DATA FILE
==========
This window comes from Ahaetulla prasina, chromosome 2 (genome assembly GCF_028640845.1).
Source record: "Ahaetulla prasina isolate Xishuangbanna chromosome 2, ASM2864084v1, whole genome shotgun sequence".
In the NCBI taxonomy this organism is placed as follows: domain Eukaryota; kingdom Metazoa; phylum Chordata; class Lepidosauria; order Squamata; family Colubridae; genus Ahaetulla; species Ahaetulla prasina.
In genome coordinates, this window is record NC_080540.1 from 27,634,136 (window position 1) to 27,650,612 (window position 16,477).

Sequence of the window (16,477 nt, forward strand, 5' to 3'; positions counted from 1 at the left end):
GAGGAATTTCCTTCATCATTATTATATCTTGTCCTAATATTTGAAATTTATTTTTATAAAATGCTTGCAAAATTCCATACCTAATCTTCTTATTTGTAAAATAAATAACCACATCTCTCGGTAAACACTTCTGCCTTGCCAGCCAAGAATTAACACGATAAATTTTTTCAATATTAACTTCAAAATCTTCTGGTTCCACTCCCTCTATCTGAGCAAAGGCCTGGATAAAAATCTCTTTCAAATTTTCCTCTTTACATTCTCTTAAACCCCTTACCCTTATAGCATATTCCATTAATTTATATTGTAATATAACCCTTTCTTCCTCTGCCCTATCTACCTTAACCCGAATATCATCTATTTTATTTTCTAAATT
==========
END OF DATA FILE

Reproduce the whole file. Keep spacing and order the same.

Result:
This window comes from Ahaetulla prasina, chromosome 2 (genome assembly GCF_028640845.1).
Source record: "Ahaetulla prasina isolate Xishuangbanna chromosome 2, ASM2864084v1, whole genome shotgun sequence".
In the NCBI taxonomy this organism is placed as follows: domain Eukaryota; kingdom Metazoa; phylum Chordata; class Lepidosauria; order Squamata; family Colubridae; genus Ahaetulla; species Ahaetulla prasina.
In genome coordinates, this window is record NC_080540.1 from 27,634,136 (window position 1) to 27,650,612 (window position 16,477).

Sequence of the window (16,477 nt, forward strand, 5' to 3'; positions counted from 1 at the left end):
GAGGAATTTCCTTCATCATTATTATATCTTGTCCTAATATTTGAAATTTATTTTTATAAAATGCTTGCAAAATTCCATACCTAATCTTCTTATTTGTAAAATAAATAACCACATCTCTCGGTAAACACTTCTGCCTTGCCAGCCAAGAATTAACACGATAAATTTTTTCAATATTAACTTCAAAATCTTCTGGTTCCACTCCCTCTATCTGAGCAAAGGCCTGGATAAAAATCTCTTTCAAATTTTCCTCTTTACATTCTCTTAAACCCCTTACCCTTATAGCATATTCCATTAATTTATATTGTAATATAACCCTTTCTTCCTCTGCCCTATCTACCTTAACCCGAATATCATCTATTTTATTTTCTAAATT